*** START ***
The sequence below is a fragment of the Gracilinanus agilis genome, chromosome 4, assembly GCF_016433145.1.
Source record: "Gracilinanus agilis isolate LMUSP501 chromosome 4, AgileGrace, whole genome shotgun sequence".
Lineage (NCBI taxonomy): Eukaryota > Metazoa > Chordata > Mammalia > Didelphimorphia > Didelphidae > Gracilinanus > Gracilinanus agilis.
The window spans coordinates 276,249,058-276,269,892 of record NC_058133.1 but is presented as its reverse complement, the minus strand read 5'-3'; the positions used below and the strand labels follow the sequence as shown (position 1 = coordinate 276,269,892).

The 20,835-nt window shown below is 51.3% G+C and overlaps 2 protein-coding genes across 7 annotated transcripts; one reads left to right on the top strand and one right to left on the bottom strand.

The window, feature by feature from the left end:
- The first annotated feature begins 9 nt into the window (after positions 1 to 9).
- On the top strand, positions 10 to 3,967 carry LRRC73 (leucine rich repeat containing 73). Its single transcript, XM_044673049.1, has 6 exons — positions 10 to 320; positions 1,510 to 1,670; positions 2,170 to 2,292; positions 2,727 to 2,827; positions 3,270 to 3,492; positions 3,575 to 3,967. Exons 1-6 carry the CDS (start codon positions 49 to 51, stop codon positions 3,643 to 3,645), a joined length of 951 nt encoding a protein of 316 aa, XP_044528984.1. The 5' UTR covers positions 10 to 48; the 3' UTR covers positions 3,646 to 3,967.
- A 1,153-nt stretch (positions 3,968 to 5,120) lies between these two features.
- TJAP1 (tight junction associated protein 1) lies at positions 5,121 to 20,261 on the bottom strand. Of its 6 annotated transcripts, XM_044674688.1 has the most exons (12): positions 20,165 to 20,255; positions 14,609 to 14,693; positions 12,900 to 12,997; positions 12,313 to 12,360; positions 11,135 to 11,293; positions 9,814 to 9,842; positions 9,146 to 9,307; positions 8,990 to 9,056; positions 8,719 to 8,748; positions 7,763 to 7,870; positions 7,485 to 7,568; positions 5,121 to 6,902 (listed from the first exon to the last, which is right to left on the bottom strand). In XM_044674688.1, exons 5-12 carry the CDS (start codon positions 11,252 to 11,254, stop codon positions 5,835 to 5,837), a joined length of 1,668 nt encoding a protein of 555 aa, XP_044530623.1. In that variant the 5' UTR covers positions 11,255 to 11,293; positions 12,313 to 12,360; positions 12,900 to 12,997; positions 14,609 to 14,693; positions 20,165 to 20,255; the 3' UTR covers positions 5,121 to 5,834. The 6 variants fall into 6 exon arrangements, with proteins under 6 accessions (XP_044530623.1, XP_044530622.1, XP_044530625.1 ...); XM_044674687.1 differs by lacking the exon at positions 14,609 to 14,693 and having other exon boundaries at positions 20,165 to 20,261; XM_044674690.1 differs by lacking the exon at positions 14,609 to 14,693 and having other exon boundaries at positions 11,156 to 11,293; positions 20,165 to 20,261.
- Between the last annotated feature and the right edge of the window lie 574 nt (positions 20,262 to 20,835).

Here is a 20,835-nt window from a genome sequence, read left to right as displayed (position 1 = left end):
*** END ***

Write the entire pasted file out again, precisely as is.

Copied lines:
The sequence below is a fragment of the Gracilinanus agilis genome, chromosome 4, assembly GCF_016433145.1.
Source record: "Gracilinanus agilis isolate LMUSP501 chromosome 4, AgileGrace, whole genome shotgun sequence".
Lineage (NCBI taxonomy): Eukaryota > Metazoa > Chordata > Mammalia > Didelphimorphia > Didelphidae > Gracilinanus > Gracilinanus agilis.
The window spans coordinates 276,249,058-276,269,892 of record NC_058133.1 but is presented as its reverse complement, the minus strand read 5'-3'; the positions used below and the strand labels follow the sequence as shown (position 1 = coordinate 276,269,892).

The 20,835-nt window shown below is 51.3% G+C and overlaps 2 protein-coding genes across 7 annotated transcripts; one reads left to right on the top strand and one right to left on the bottom strand.

The window, feature by feature from the left end:
- The first annotated feature begins 9 nt into the window (after positions 1 to 9).
- On the top strand, positions 10 to 3,967 carry LRRC73 (leucine rich repeat containing 73). Its single transcript, XM_044673049.1, has 6 exons — positions 10 to 320; positions 1,510 to 1,670; positions 2,170 to 2,292; positions 2,727 to 2,827; positions 3,270 to 3,492; positions 3,575 to 3,967. Exons 1-6 carry the CDS (start codon positions 49 to 51, stop codon positions 3,643 to 3,645), a joined length of 951 nt encoding a protein of 316 aa, XP_044528984.1. The 5' UTR covers positions 10 to 48; the 3' UTR covers positions 3,646 to 3,967.
- A 1,153-nt stretch (positions 3,968 to 5,120) lies between these two features.
- TJAP1 (tight junction associated protein 1) lies at positions 5,121 to 20,261 on the bottom strand. Of its 6 annotated transcripts, XM_044674688.1 has the most exons (12): positions 20,165 to 20,255; positions 14,609 to 14,693; positions 12,900 to 12,997; positions 12,313 to 12,360; positions 11,135 to 11,293; positions 9,814 to 9,842; positions 9,146 to 9,307; positions 8,990 to 9,056; positions 8,719 to 8,748; positions 7,763 to 7,870; positions 7,485 to 7,568; positions 5,121 to 6,902 (listed from the first exon to the last, which is right to left on the bottom strand). In XM_044674688.1, exons 5-12 carry the CDS (start codon positions 11,252 to 11,254, stop codon positions 5,835 to 5,837), a joined length of 1,668 nt encoding a protein of 555 aa, XP_044530623.1. In that variant the 5' UTR covers positions 11,255 to 11,293; positions 12,313 to 12,360; positions 12,900 to 12,997; positions 14,609 to 14,693; positions 20,165 to 20,255; the 3' UTR covers positions 5,121 to 5,834. The 6 variants fall into 6 exon arrangements, with proteins under 6 accessions (XP_044530623.1, XP_044530622.1, XP_044530625.1 ...); XM_044674687.1 differs by lacking the exon at positions 14,609 to 14,693 and having other exon boundaries at positions 20,165 to 20,261; XM_044674690.1 differs by lacking the exon at positions 14,609 to 14,693 and having other exon boundaries at positions 11,156 to 11,293; positions 20,165 to 20,261.
- Between the last annotated feature and the right edge of the window lie 574 nt (positions 20,262 to 20,835).

Here is a 20,835-nt window from a genome sequence, read left to right as displayed (position 1 = left end):